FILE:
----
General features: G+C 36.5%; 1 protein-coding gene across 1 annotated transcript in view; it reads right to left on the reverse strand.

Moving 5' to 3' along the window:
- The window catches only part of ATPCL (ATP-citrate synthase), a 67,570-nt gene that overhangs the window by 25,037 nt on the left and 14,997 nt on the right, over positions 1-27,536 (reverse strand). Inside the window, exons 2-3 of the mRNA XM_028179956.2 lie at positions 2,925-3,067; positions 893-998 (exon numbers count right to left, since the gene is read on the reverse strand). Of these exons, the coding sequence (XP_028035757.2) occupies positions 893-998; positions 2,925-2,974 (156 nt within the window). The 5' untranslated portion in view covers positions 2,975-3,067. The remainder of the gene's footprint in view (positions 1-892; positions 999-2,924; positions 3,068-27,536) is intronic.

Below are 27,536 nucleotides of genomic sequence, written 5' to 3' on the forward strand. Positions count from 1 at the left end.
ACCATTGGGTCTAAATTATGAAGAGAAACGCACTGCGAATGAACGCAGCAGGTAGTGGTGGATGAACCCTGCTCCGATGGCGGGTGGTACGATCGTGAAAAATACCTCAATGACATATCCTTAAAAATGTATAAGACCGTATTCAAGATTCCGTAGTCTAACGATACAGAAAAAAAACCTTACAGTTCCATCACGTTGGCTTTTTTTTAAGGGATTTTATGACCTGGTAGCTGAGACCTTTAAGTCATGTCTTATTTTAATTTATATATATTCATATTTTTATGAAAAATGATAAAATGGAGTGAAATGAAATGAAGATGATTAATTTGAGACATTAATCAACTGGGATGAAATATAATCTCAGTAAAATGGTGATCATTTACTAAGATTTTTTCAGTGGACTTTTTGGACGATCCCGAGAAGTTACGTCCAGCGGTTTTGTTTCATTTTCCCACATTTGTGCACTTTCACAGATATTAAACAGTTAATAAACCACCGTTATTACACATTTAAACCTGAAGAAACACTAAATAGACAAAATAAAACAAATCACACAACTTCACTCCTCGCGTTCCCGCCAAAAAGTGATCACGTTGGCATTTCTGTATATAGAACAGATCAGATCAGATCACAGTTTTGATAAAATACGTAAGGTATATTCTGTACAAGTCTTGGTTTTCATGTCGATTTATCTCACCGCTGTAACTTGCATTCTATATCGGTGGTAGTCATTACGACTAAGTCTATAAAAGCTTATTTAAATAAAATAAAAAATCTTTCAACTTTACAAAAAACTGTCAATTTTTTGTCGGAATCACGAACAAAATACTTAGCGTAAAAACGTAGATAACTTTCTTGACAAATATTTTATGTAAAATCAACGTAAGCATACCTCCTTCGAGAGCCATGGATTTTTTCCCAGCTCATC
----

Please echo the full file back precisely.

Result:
General features: G+C 36.5%; 1 protein-coding gene across 1 annotated transcript in view; it reads right to left on the reverse strand.

Moving 5' to 3' along the window:
- The window catches only part of ATPCL (ATP-citrate synthase), a 67,570-nt gene that overhangs the window by 25,037 nt on the left and 14,997 nt on the right, over positions 1-27,536 (reverse strand). Inside the window, exons 2-3 of the mRNA XM_028179956.2 lie at positions 2,925-3,067; positions 893-998 (exon numbers count right to left, since the gene is read on the reverse strand). Of these exons, the coding sequence (XP_028035757.2) occupies positions 893-998; positions 2,925-2,974 (156 nt within the window). The 5' untranslated portion in view covers positions 2,975-3,067. The remainder of the gene's footprint in view (positions 1-892; positions 999-2,924; positions 3,068-27,536) is intronic.

Below are 27,536 nucleotides of genomic sequence, written 5' to 3' on the forward strand. Positions count from 1 at the left end.
ACCATTGGGTCTAAATTATGAAGAGAAACGCACTGCGAATGAACGCAGCAGGTAGTGGTGGATGAACCCTGCTCCGATGGCGGGTGGTACGATCGTGAAAAATACCTCAATGACATATCCTTAAAAATGTATAAGACCGTATTCAAGATTCCGTAGTCTAACGATACAGAAAAAAAACCTTACAGTTCCATCACGTTGGCTTTTTTTTAAGGGATTTTATGACCTGGTAGCTGAGACCTTTAAGTCATGTCTTATTTTAATTTATATATATTCATATTTTTATGAAAAATGATAAAATGGAGTGAAATGAAATGAAGATGATTAATTTGAGACATTAATCAACTGGGATGAAATATAATCTCAGTAAAATGGTGATCATTTACTAAGATTTTTTCAGTGGACTTTTTGGACGATCCCGAGAAGTTACGTCCAGCGGTTTTGTTTCATTTTCCCACATTTGTGCACTTTCACAGATATTAAACAGTTAATAAACCACCGTTATTACACATTTAAACCTGAAGAAACACTAAATAGACAAAATAAAACAAATCACACAACTTCACTCCTCGCGTTCCCGCCAAAAAGTGATCACGTTGGCATTTCTGTATATAGAACAGATCAGATCAGATCACAGTTTTGATAAAATACGTAAGGTATATTCTGTACAAGTCTTGGTTTTCATGTCGATTTATCTCACCGCTGTAACTTGCATTCTATATCGGTGGTAGTCATTACGACTAAGTCTATAAAAGCTTATTTAAATAAAATAAAAAATCTTTCAACTTTACAAAAAACTGTCAATTTTTTGTCGGAATCACGAACAAAATACTTAGCGTAAAAACGTAGATAACTTTCTTGACAAATATTTTATGTAAAATCAACGTAAGCATACCTCCTTCGAGAGCCATGGATTTTTTCCCAGCTCATC